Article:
Image: Matthew Loffhagen
Pacing is an essential aspect of storytelling and one many writers take for granted. Story pacing is a basic skill with hidden depths and because of that fact it tends to be under-discussed. Most writers assume pace is something they’ve already mastered when there are still many things to learn that would improve their storytelling.
In this article, I’ll list some of the biggest misconceptions, half-truths and outright lies you may have heard about pacing. I’ll be exploring why they’re wrong and sharing alternative advice that’s much more useful.
What is pacing?
Misconception #1: Pacing is the speed at which things happen in a story.
This misconception is pretty close to the truth, but skips the vital detail that matters most.
Correction: Pacing is the speed at which the reader perceives things to happen in a story.
What’s the difference? Speed is objective, but your reader’s perception of speed isn’t. As the writer, you can make a fleeting moment last a week or a year go by in the blink of an eye.
Whether the first meeting of two destined lovers feels like a quick hello or a significant basis for love at first sight has nothing to do with actual speed and everything to do with pacing.
Pacing can refer to how a story is written and how it’s plotted, but in the end it’s the same thing. Whether it’s applied to a single scene or the plot as a whole, pacing is the speed at which your reader thinks things are progressing.
Pacing in writing
Different paces suit different scenes. Fight scenes should be fast and urgent, walks in the countryside should be slow and relaxed. The appropriate pacing for an event is something we naturally understand, so it should be just as natural to write, right?
Misconception #2: Pace just happens.
No. This misconception comes from the fact that you can’t write a scene without also adopting a pace. The problem is that you don’t want just any pace, you want the one that’s right for the scene.
Correction: Pace just happens. The right pace takes work.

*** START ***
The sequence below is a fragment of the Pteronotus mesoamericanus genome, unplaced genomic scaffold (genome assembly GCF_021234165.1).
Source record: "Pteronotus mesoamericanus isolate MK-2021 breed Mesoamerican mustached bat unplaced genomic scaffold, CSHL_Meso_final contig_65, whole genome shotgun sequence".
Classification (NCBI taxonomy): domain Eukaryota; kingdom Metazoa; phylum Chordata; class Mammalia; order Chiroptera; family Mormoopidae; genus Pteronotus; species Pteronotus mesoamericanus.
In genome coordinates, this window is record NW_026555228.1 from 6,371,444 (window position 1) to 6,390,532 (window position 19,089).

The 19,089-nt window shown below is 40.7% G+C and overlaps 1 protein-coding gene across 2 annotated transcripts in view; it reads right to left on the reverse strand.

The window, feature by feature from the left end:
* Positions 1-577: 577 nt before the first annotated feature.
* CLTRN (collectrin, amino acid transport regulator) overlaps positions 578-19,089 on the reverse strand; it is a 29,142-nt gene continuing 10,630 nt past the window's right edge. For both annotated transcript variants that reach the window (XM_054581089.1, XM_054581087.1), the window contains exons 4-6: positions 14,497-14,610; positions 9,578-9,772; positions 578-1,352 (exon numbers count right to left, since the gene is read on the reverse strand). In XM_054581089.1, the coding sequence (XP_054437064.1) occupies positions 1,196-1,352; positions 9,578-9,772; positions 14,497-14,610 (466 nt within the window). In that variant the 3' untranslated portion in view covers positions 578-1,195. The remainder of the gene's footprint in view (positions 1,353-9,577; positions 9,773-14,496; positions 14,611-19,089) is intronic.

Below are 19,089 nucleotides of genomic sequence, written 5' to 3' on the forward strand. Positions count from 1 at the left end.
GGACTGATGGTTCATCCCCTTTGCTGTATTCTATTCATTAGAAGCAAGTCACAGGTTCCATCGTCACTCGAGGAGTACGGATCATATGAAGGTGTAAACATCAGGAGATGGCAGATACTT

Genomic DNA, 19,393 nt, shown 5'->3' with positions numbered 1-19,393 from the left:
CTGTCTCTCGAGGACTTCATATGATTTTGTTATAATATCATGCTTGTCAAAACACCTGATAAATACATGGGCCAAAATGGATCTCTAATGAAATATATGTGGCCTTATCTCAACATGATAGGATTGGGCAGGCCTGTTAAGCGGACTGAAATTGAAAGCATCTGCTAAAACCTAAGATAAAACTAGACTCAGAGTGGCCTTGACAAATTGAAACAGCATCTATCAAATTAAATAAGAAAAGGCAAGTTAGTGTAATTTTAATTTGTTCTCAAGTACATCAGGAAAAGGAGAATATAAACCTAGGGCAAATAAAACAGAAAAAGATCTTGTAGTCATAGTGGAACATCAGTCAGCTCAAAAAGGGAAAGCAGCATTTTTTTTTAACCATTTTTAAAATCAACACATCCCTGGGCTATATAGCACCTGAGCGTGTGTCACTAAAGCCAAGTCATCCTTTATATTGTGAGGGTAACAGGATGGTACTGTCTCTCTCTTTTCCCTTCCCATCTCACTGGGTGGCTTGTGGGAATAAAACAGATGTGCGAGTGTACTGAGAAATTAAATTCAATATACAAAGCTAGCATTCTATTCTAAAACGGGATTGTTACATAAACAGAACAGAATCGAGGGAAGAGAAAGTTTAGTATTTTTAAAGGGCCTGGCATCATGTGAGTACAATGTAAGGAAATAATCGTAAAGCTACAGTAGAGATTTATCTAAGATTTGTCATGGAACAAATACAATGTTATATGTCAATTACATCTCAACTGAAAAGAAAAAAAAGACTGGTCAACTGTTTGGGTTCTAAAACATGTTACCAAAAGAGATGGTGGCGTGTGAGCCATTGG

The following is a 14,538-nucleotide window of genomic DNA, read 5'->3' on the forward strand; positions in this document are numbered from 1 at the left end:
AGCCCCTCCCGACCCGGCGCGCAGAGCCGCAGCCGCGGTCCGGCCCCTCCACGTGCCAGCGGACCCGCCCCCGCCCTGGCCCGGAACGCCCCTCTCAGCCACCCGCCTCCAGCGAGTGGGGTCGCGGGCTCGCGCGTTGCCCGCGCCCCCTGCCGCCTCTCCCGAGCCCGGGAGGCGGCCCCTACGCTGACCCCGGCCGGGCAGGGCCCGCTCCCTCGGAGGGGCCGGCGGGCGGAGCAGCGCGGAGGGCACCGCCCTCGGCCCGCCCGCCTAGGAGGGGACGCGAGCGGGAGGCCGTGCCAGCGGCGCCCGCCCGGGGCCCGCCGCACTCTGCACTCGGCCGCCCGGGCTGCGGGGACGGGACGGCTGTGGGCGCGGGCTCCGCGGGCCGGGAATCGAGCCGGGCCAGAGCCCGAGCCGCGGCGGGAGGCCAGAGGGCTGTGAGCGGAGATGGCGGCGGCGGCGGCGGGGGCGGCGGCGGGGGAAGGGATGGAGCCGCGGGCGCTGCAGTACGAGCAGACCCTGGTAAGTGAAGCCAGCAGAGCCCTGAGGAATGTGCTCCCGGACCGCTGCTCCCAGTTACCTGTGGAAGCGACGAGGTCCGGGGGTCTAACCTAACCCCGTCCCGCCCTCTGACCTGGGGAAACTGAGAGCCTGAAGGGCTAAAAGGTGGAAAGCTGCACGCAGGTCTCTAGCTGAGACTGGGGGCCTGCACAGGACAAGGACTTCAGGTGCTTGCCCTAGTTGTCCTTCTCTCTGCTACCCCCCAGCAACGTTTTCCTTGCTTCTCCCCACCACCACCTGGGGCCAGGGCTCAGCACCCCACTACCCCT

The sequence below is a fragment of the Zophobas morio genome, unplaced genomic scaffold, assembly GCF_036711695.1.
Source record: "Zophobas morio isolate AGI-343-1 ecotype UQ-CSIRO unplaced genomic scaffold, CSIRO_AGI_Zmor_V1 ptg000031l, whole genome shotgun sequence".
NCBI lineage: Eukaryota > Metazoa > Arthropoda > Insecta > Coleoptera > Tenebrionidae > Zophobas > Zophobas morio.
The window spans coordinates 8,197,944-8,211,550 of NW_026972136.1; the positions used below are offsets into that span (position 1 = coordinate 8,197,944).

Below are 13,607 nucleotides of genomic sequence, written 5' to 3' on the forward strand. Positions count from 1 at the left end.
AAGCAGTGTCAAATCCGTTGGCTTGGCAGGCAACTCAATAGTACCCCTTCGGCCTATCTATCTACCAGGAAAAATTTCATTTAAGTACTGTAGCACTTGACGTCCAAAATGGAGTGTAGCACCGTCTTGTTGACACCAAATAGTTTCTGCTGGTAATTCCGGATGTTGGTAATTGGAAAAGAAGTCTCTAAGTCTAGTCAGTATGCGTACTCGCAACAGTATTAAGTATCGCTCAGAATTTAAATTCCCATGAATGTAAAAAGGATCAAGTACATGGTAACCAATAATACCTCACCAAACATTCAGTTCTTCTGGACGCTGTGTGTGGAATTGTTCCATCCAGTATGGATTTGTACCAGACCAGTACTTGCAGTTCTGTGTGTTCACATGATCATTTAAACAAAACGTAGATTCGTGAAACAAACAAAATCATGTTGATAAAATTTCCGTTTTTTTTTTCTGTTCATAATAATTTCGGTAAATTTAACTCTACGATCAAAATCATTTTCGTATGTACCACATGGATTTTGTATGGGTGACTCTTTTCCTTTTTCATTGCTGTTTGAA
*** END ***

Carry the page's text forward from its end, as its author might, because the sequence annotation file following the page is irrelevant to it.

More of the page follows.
The truth is less convenient to believe because it can mean rewriting a scene multiple times to find the pace that suits it best.Sometimes, finding the right pace takes multiple drafts.Click To Tweet
Imagine writing a passage about competitive knitting. Do you write a slow pace, highlighting the skill of the competitors and the complexity of their work, or do you write the scene fast-paced to highlight the competition? How about starting off slow and then speeding up, to give the scene a crescendo? How about starting fast and then slowing down, to build tension? Sometimes the only way to see what works best is to have different versions in front of you.
It may be that it takes a lot of thought and work to find the right pace for a scene, but once you realize which pace works the best you need to know how to convey it.
Misconception #3: Length = Speed.
Common advice is that the length of the sentences used to describe an event will communicate the speed at which it happens. Short, snappy sentences mean things are happening quickly whereas long, descriptive sentences are reserved for slower moments.
Correction: Length = Urgency
Sentences tend to be ‘long’ more often than they’re ‘short’.
When a writer adopts short sentences, the change is very noticeable. It’s not that there are fewer details, but that details have disappeared. This absence invites the reader to ask themselves why the story suddenly doesn’t have time for details. Using cues from the plot details in front of them they subconsciously reach the conclusion that details have been abandoned due to urgency.Staccato writing implies urgency, but only when used selectively.Click To Tweet
If the extraneous has been noticeably removed then what remains is by implication essential. Short sentences are urgent because the act of skipping what the reader doesn’t need to know creates the illusion that every detail that makes the cut is something the reader must know now.
Knowing how to create a sense of urgency is a fantastic skill for a writer, but so is knowing how to slip back into the trivial.
Misconception #4: Stories are a mountain.
This misconception applies to both writing and plotting, and suggests that every scene should top the next: the reader should keep going up and up towards the story’s pinnacle. Why would your reader want to read a duller passage than the one they just finished?
Correction: Stories are a mountain range.
Because at some point they’re going to need a rest.
‘Stories are a mountain’ is a simplified idea used to teach children how stories work. Of course your story can’t get duller and duller as it continues, but it also can’t be one moment of excitement after another.